Thursday, April 08, 2004

The Teenage Textbook

As Dan and I have mentioned earlier, we were at a play this evening. It was about a relationship between a Chinese girl and an Indian boy in Conservative-on the surface "racially harmonious/tolerant" Singapore. Of course, the parents objected to it and the couple had insurmountable hurdles to cross.

Whilst I didn't like some of the acting, the emotions that were put forth brought me back to another time and place. The relationship between the protagonists, in truth was like any other relationship- fraught with problems and lots of teeny bopper whining. But the relationship between each protagonist and their parents, that felt real.

There were the patriarchal fathers, the emotionally black mailing mothers and the constant reminder that community comes before self (a strange resonanting echo of the now infamous "national duty" speech made in parliament) and the anguished young adults.

I remember what it was like to be that young adult. Although I didn't have the Indian boyfriend, I did have the authoritarian-"as long as you stay under MY roof, you abide by MY rules" father who basically made it damn near impossible for any boy to get close to me. I recall the time when someone rang and asked to speak to me and my dad bellowed a loud "NO, YOU MAY NOT" into the phone.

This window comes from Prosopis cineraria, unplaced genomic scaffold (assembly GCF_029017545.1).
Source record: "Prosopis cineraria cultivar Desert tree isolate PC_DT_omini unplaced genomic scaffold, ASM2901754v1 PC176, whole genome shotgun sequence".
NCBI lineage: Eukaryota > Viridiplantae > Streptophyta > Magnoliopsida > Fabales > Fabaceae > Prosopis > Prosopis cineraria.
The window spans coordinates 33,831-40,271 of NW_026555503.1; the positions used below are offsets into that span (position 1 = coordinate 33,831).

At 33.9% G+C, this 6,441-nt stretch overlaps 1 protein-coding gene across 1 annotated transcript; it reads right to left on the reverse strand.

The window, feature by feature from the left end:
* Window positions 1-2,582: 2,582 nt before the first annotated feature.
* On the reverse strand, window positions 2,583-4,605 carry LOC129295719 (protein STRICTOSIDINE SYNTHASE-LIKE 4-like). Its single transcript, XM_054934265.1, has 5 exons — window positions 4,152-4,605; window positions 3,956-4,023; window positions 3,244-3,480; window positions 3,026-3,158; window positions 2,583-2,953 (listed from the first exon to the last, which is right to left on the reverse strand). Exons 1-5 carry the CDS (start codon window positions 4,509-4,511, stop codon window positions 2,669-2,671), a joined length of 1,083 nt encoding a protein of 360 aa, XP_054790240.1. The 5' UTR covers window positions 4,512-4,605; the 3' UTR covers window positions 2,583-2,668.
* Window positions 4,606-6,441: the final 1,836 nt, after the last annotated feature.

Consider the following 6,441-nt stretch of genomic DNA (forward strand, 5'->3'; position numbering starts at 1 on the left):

Watching the fighting with its underlying tones of frustration and more obvious overtures of anger brought me back to the time where I would actually replay entire scenes of fighting with my parents in my head. Of course, in that fantasy world of mine, I was bold enough to retaliate, to come up with witty and snarky comebacks. But in actual reality, I would sobbing in my room, hating my parents, swearing that I would never subject my own kids through this and secretly waiting for the moment that I could ring the boyfriend back and sob some more on the phone.

I'm so glad to be beyond that, on so many levels. All that uncertainty of where the relationship was headed, the guilt and fear of disapproving parents and horribly in most relationships- the eventual breakup. Like I said earlier on, it gets harder as you get older and I couldn't imagine having to go through all that again.

Right up to the point that I got married last year, I still had plate hurtling, door slamming fights with my parents which still led to the inevitable sobbing hysterically for hours and hating them for days outcome. I think we fear so much that we would disappoint our parents that we get defensive about everything, adding oil to the fire.

I think deep down inside, we always want to please our parents and want their approval. We don't want them to disapprove of the boyfriend with the long floppy fringe and earring, we don't want them to disapprove of the dress we spent an entire month saving up from and we really don't want them disapproving about where we choose to settle down and when we choose to have children. I think that's where all conflict within the familiy lies. If we didn't give a rat's ass about what our parents thought, we'd just do whatever pleases us, regardless of what they thought. Then, there would be disappointment and anger on their part but we merrily go our own way.

Ondine tossed this thought in at 15:35

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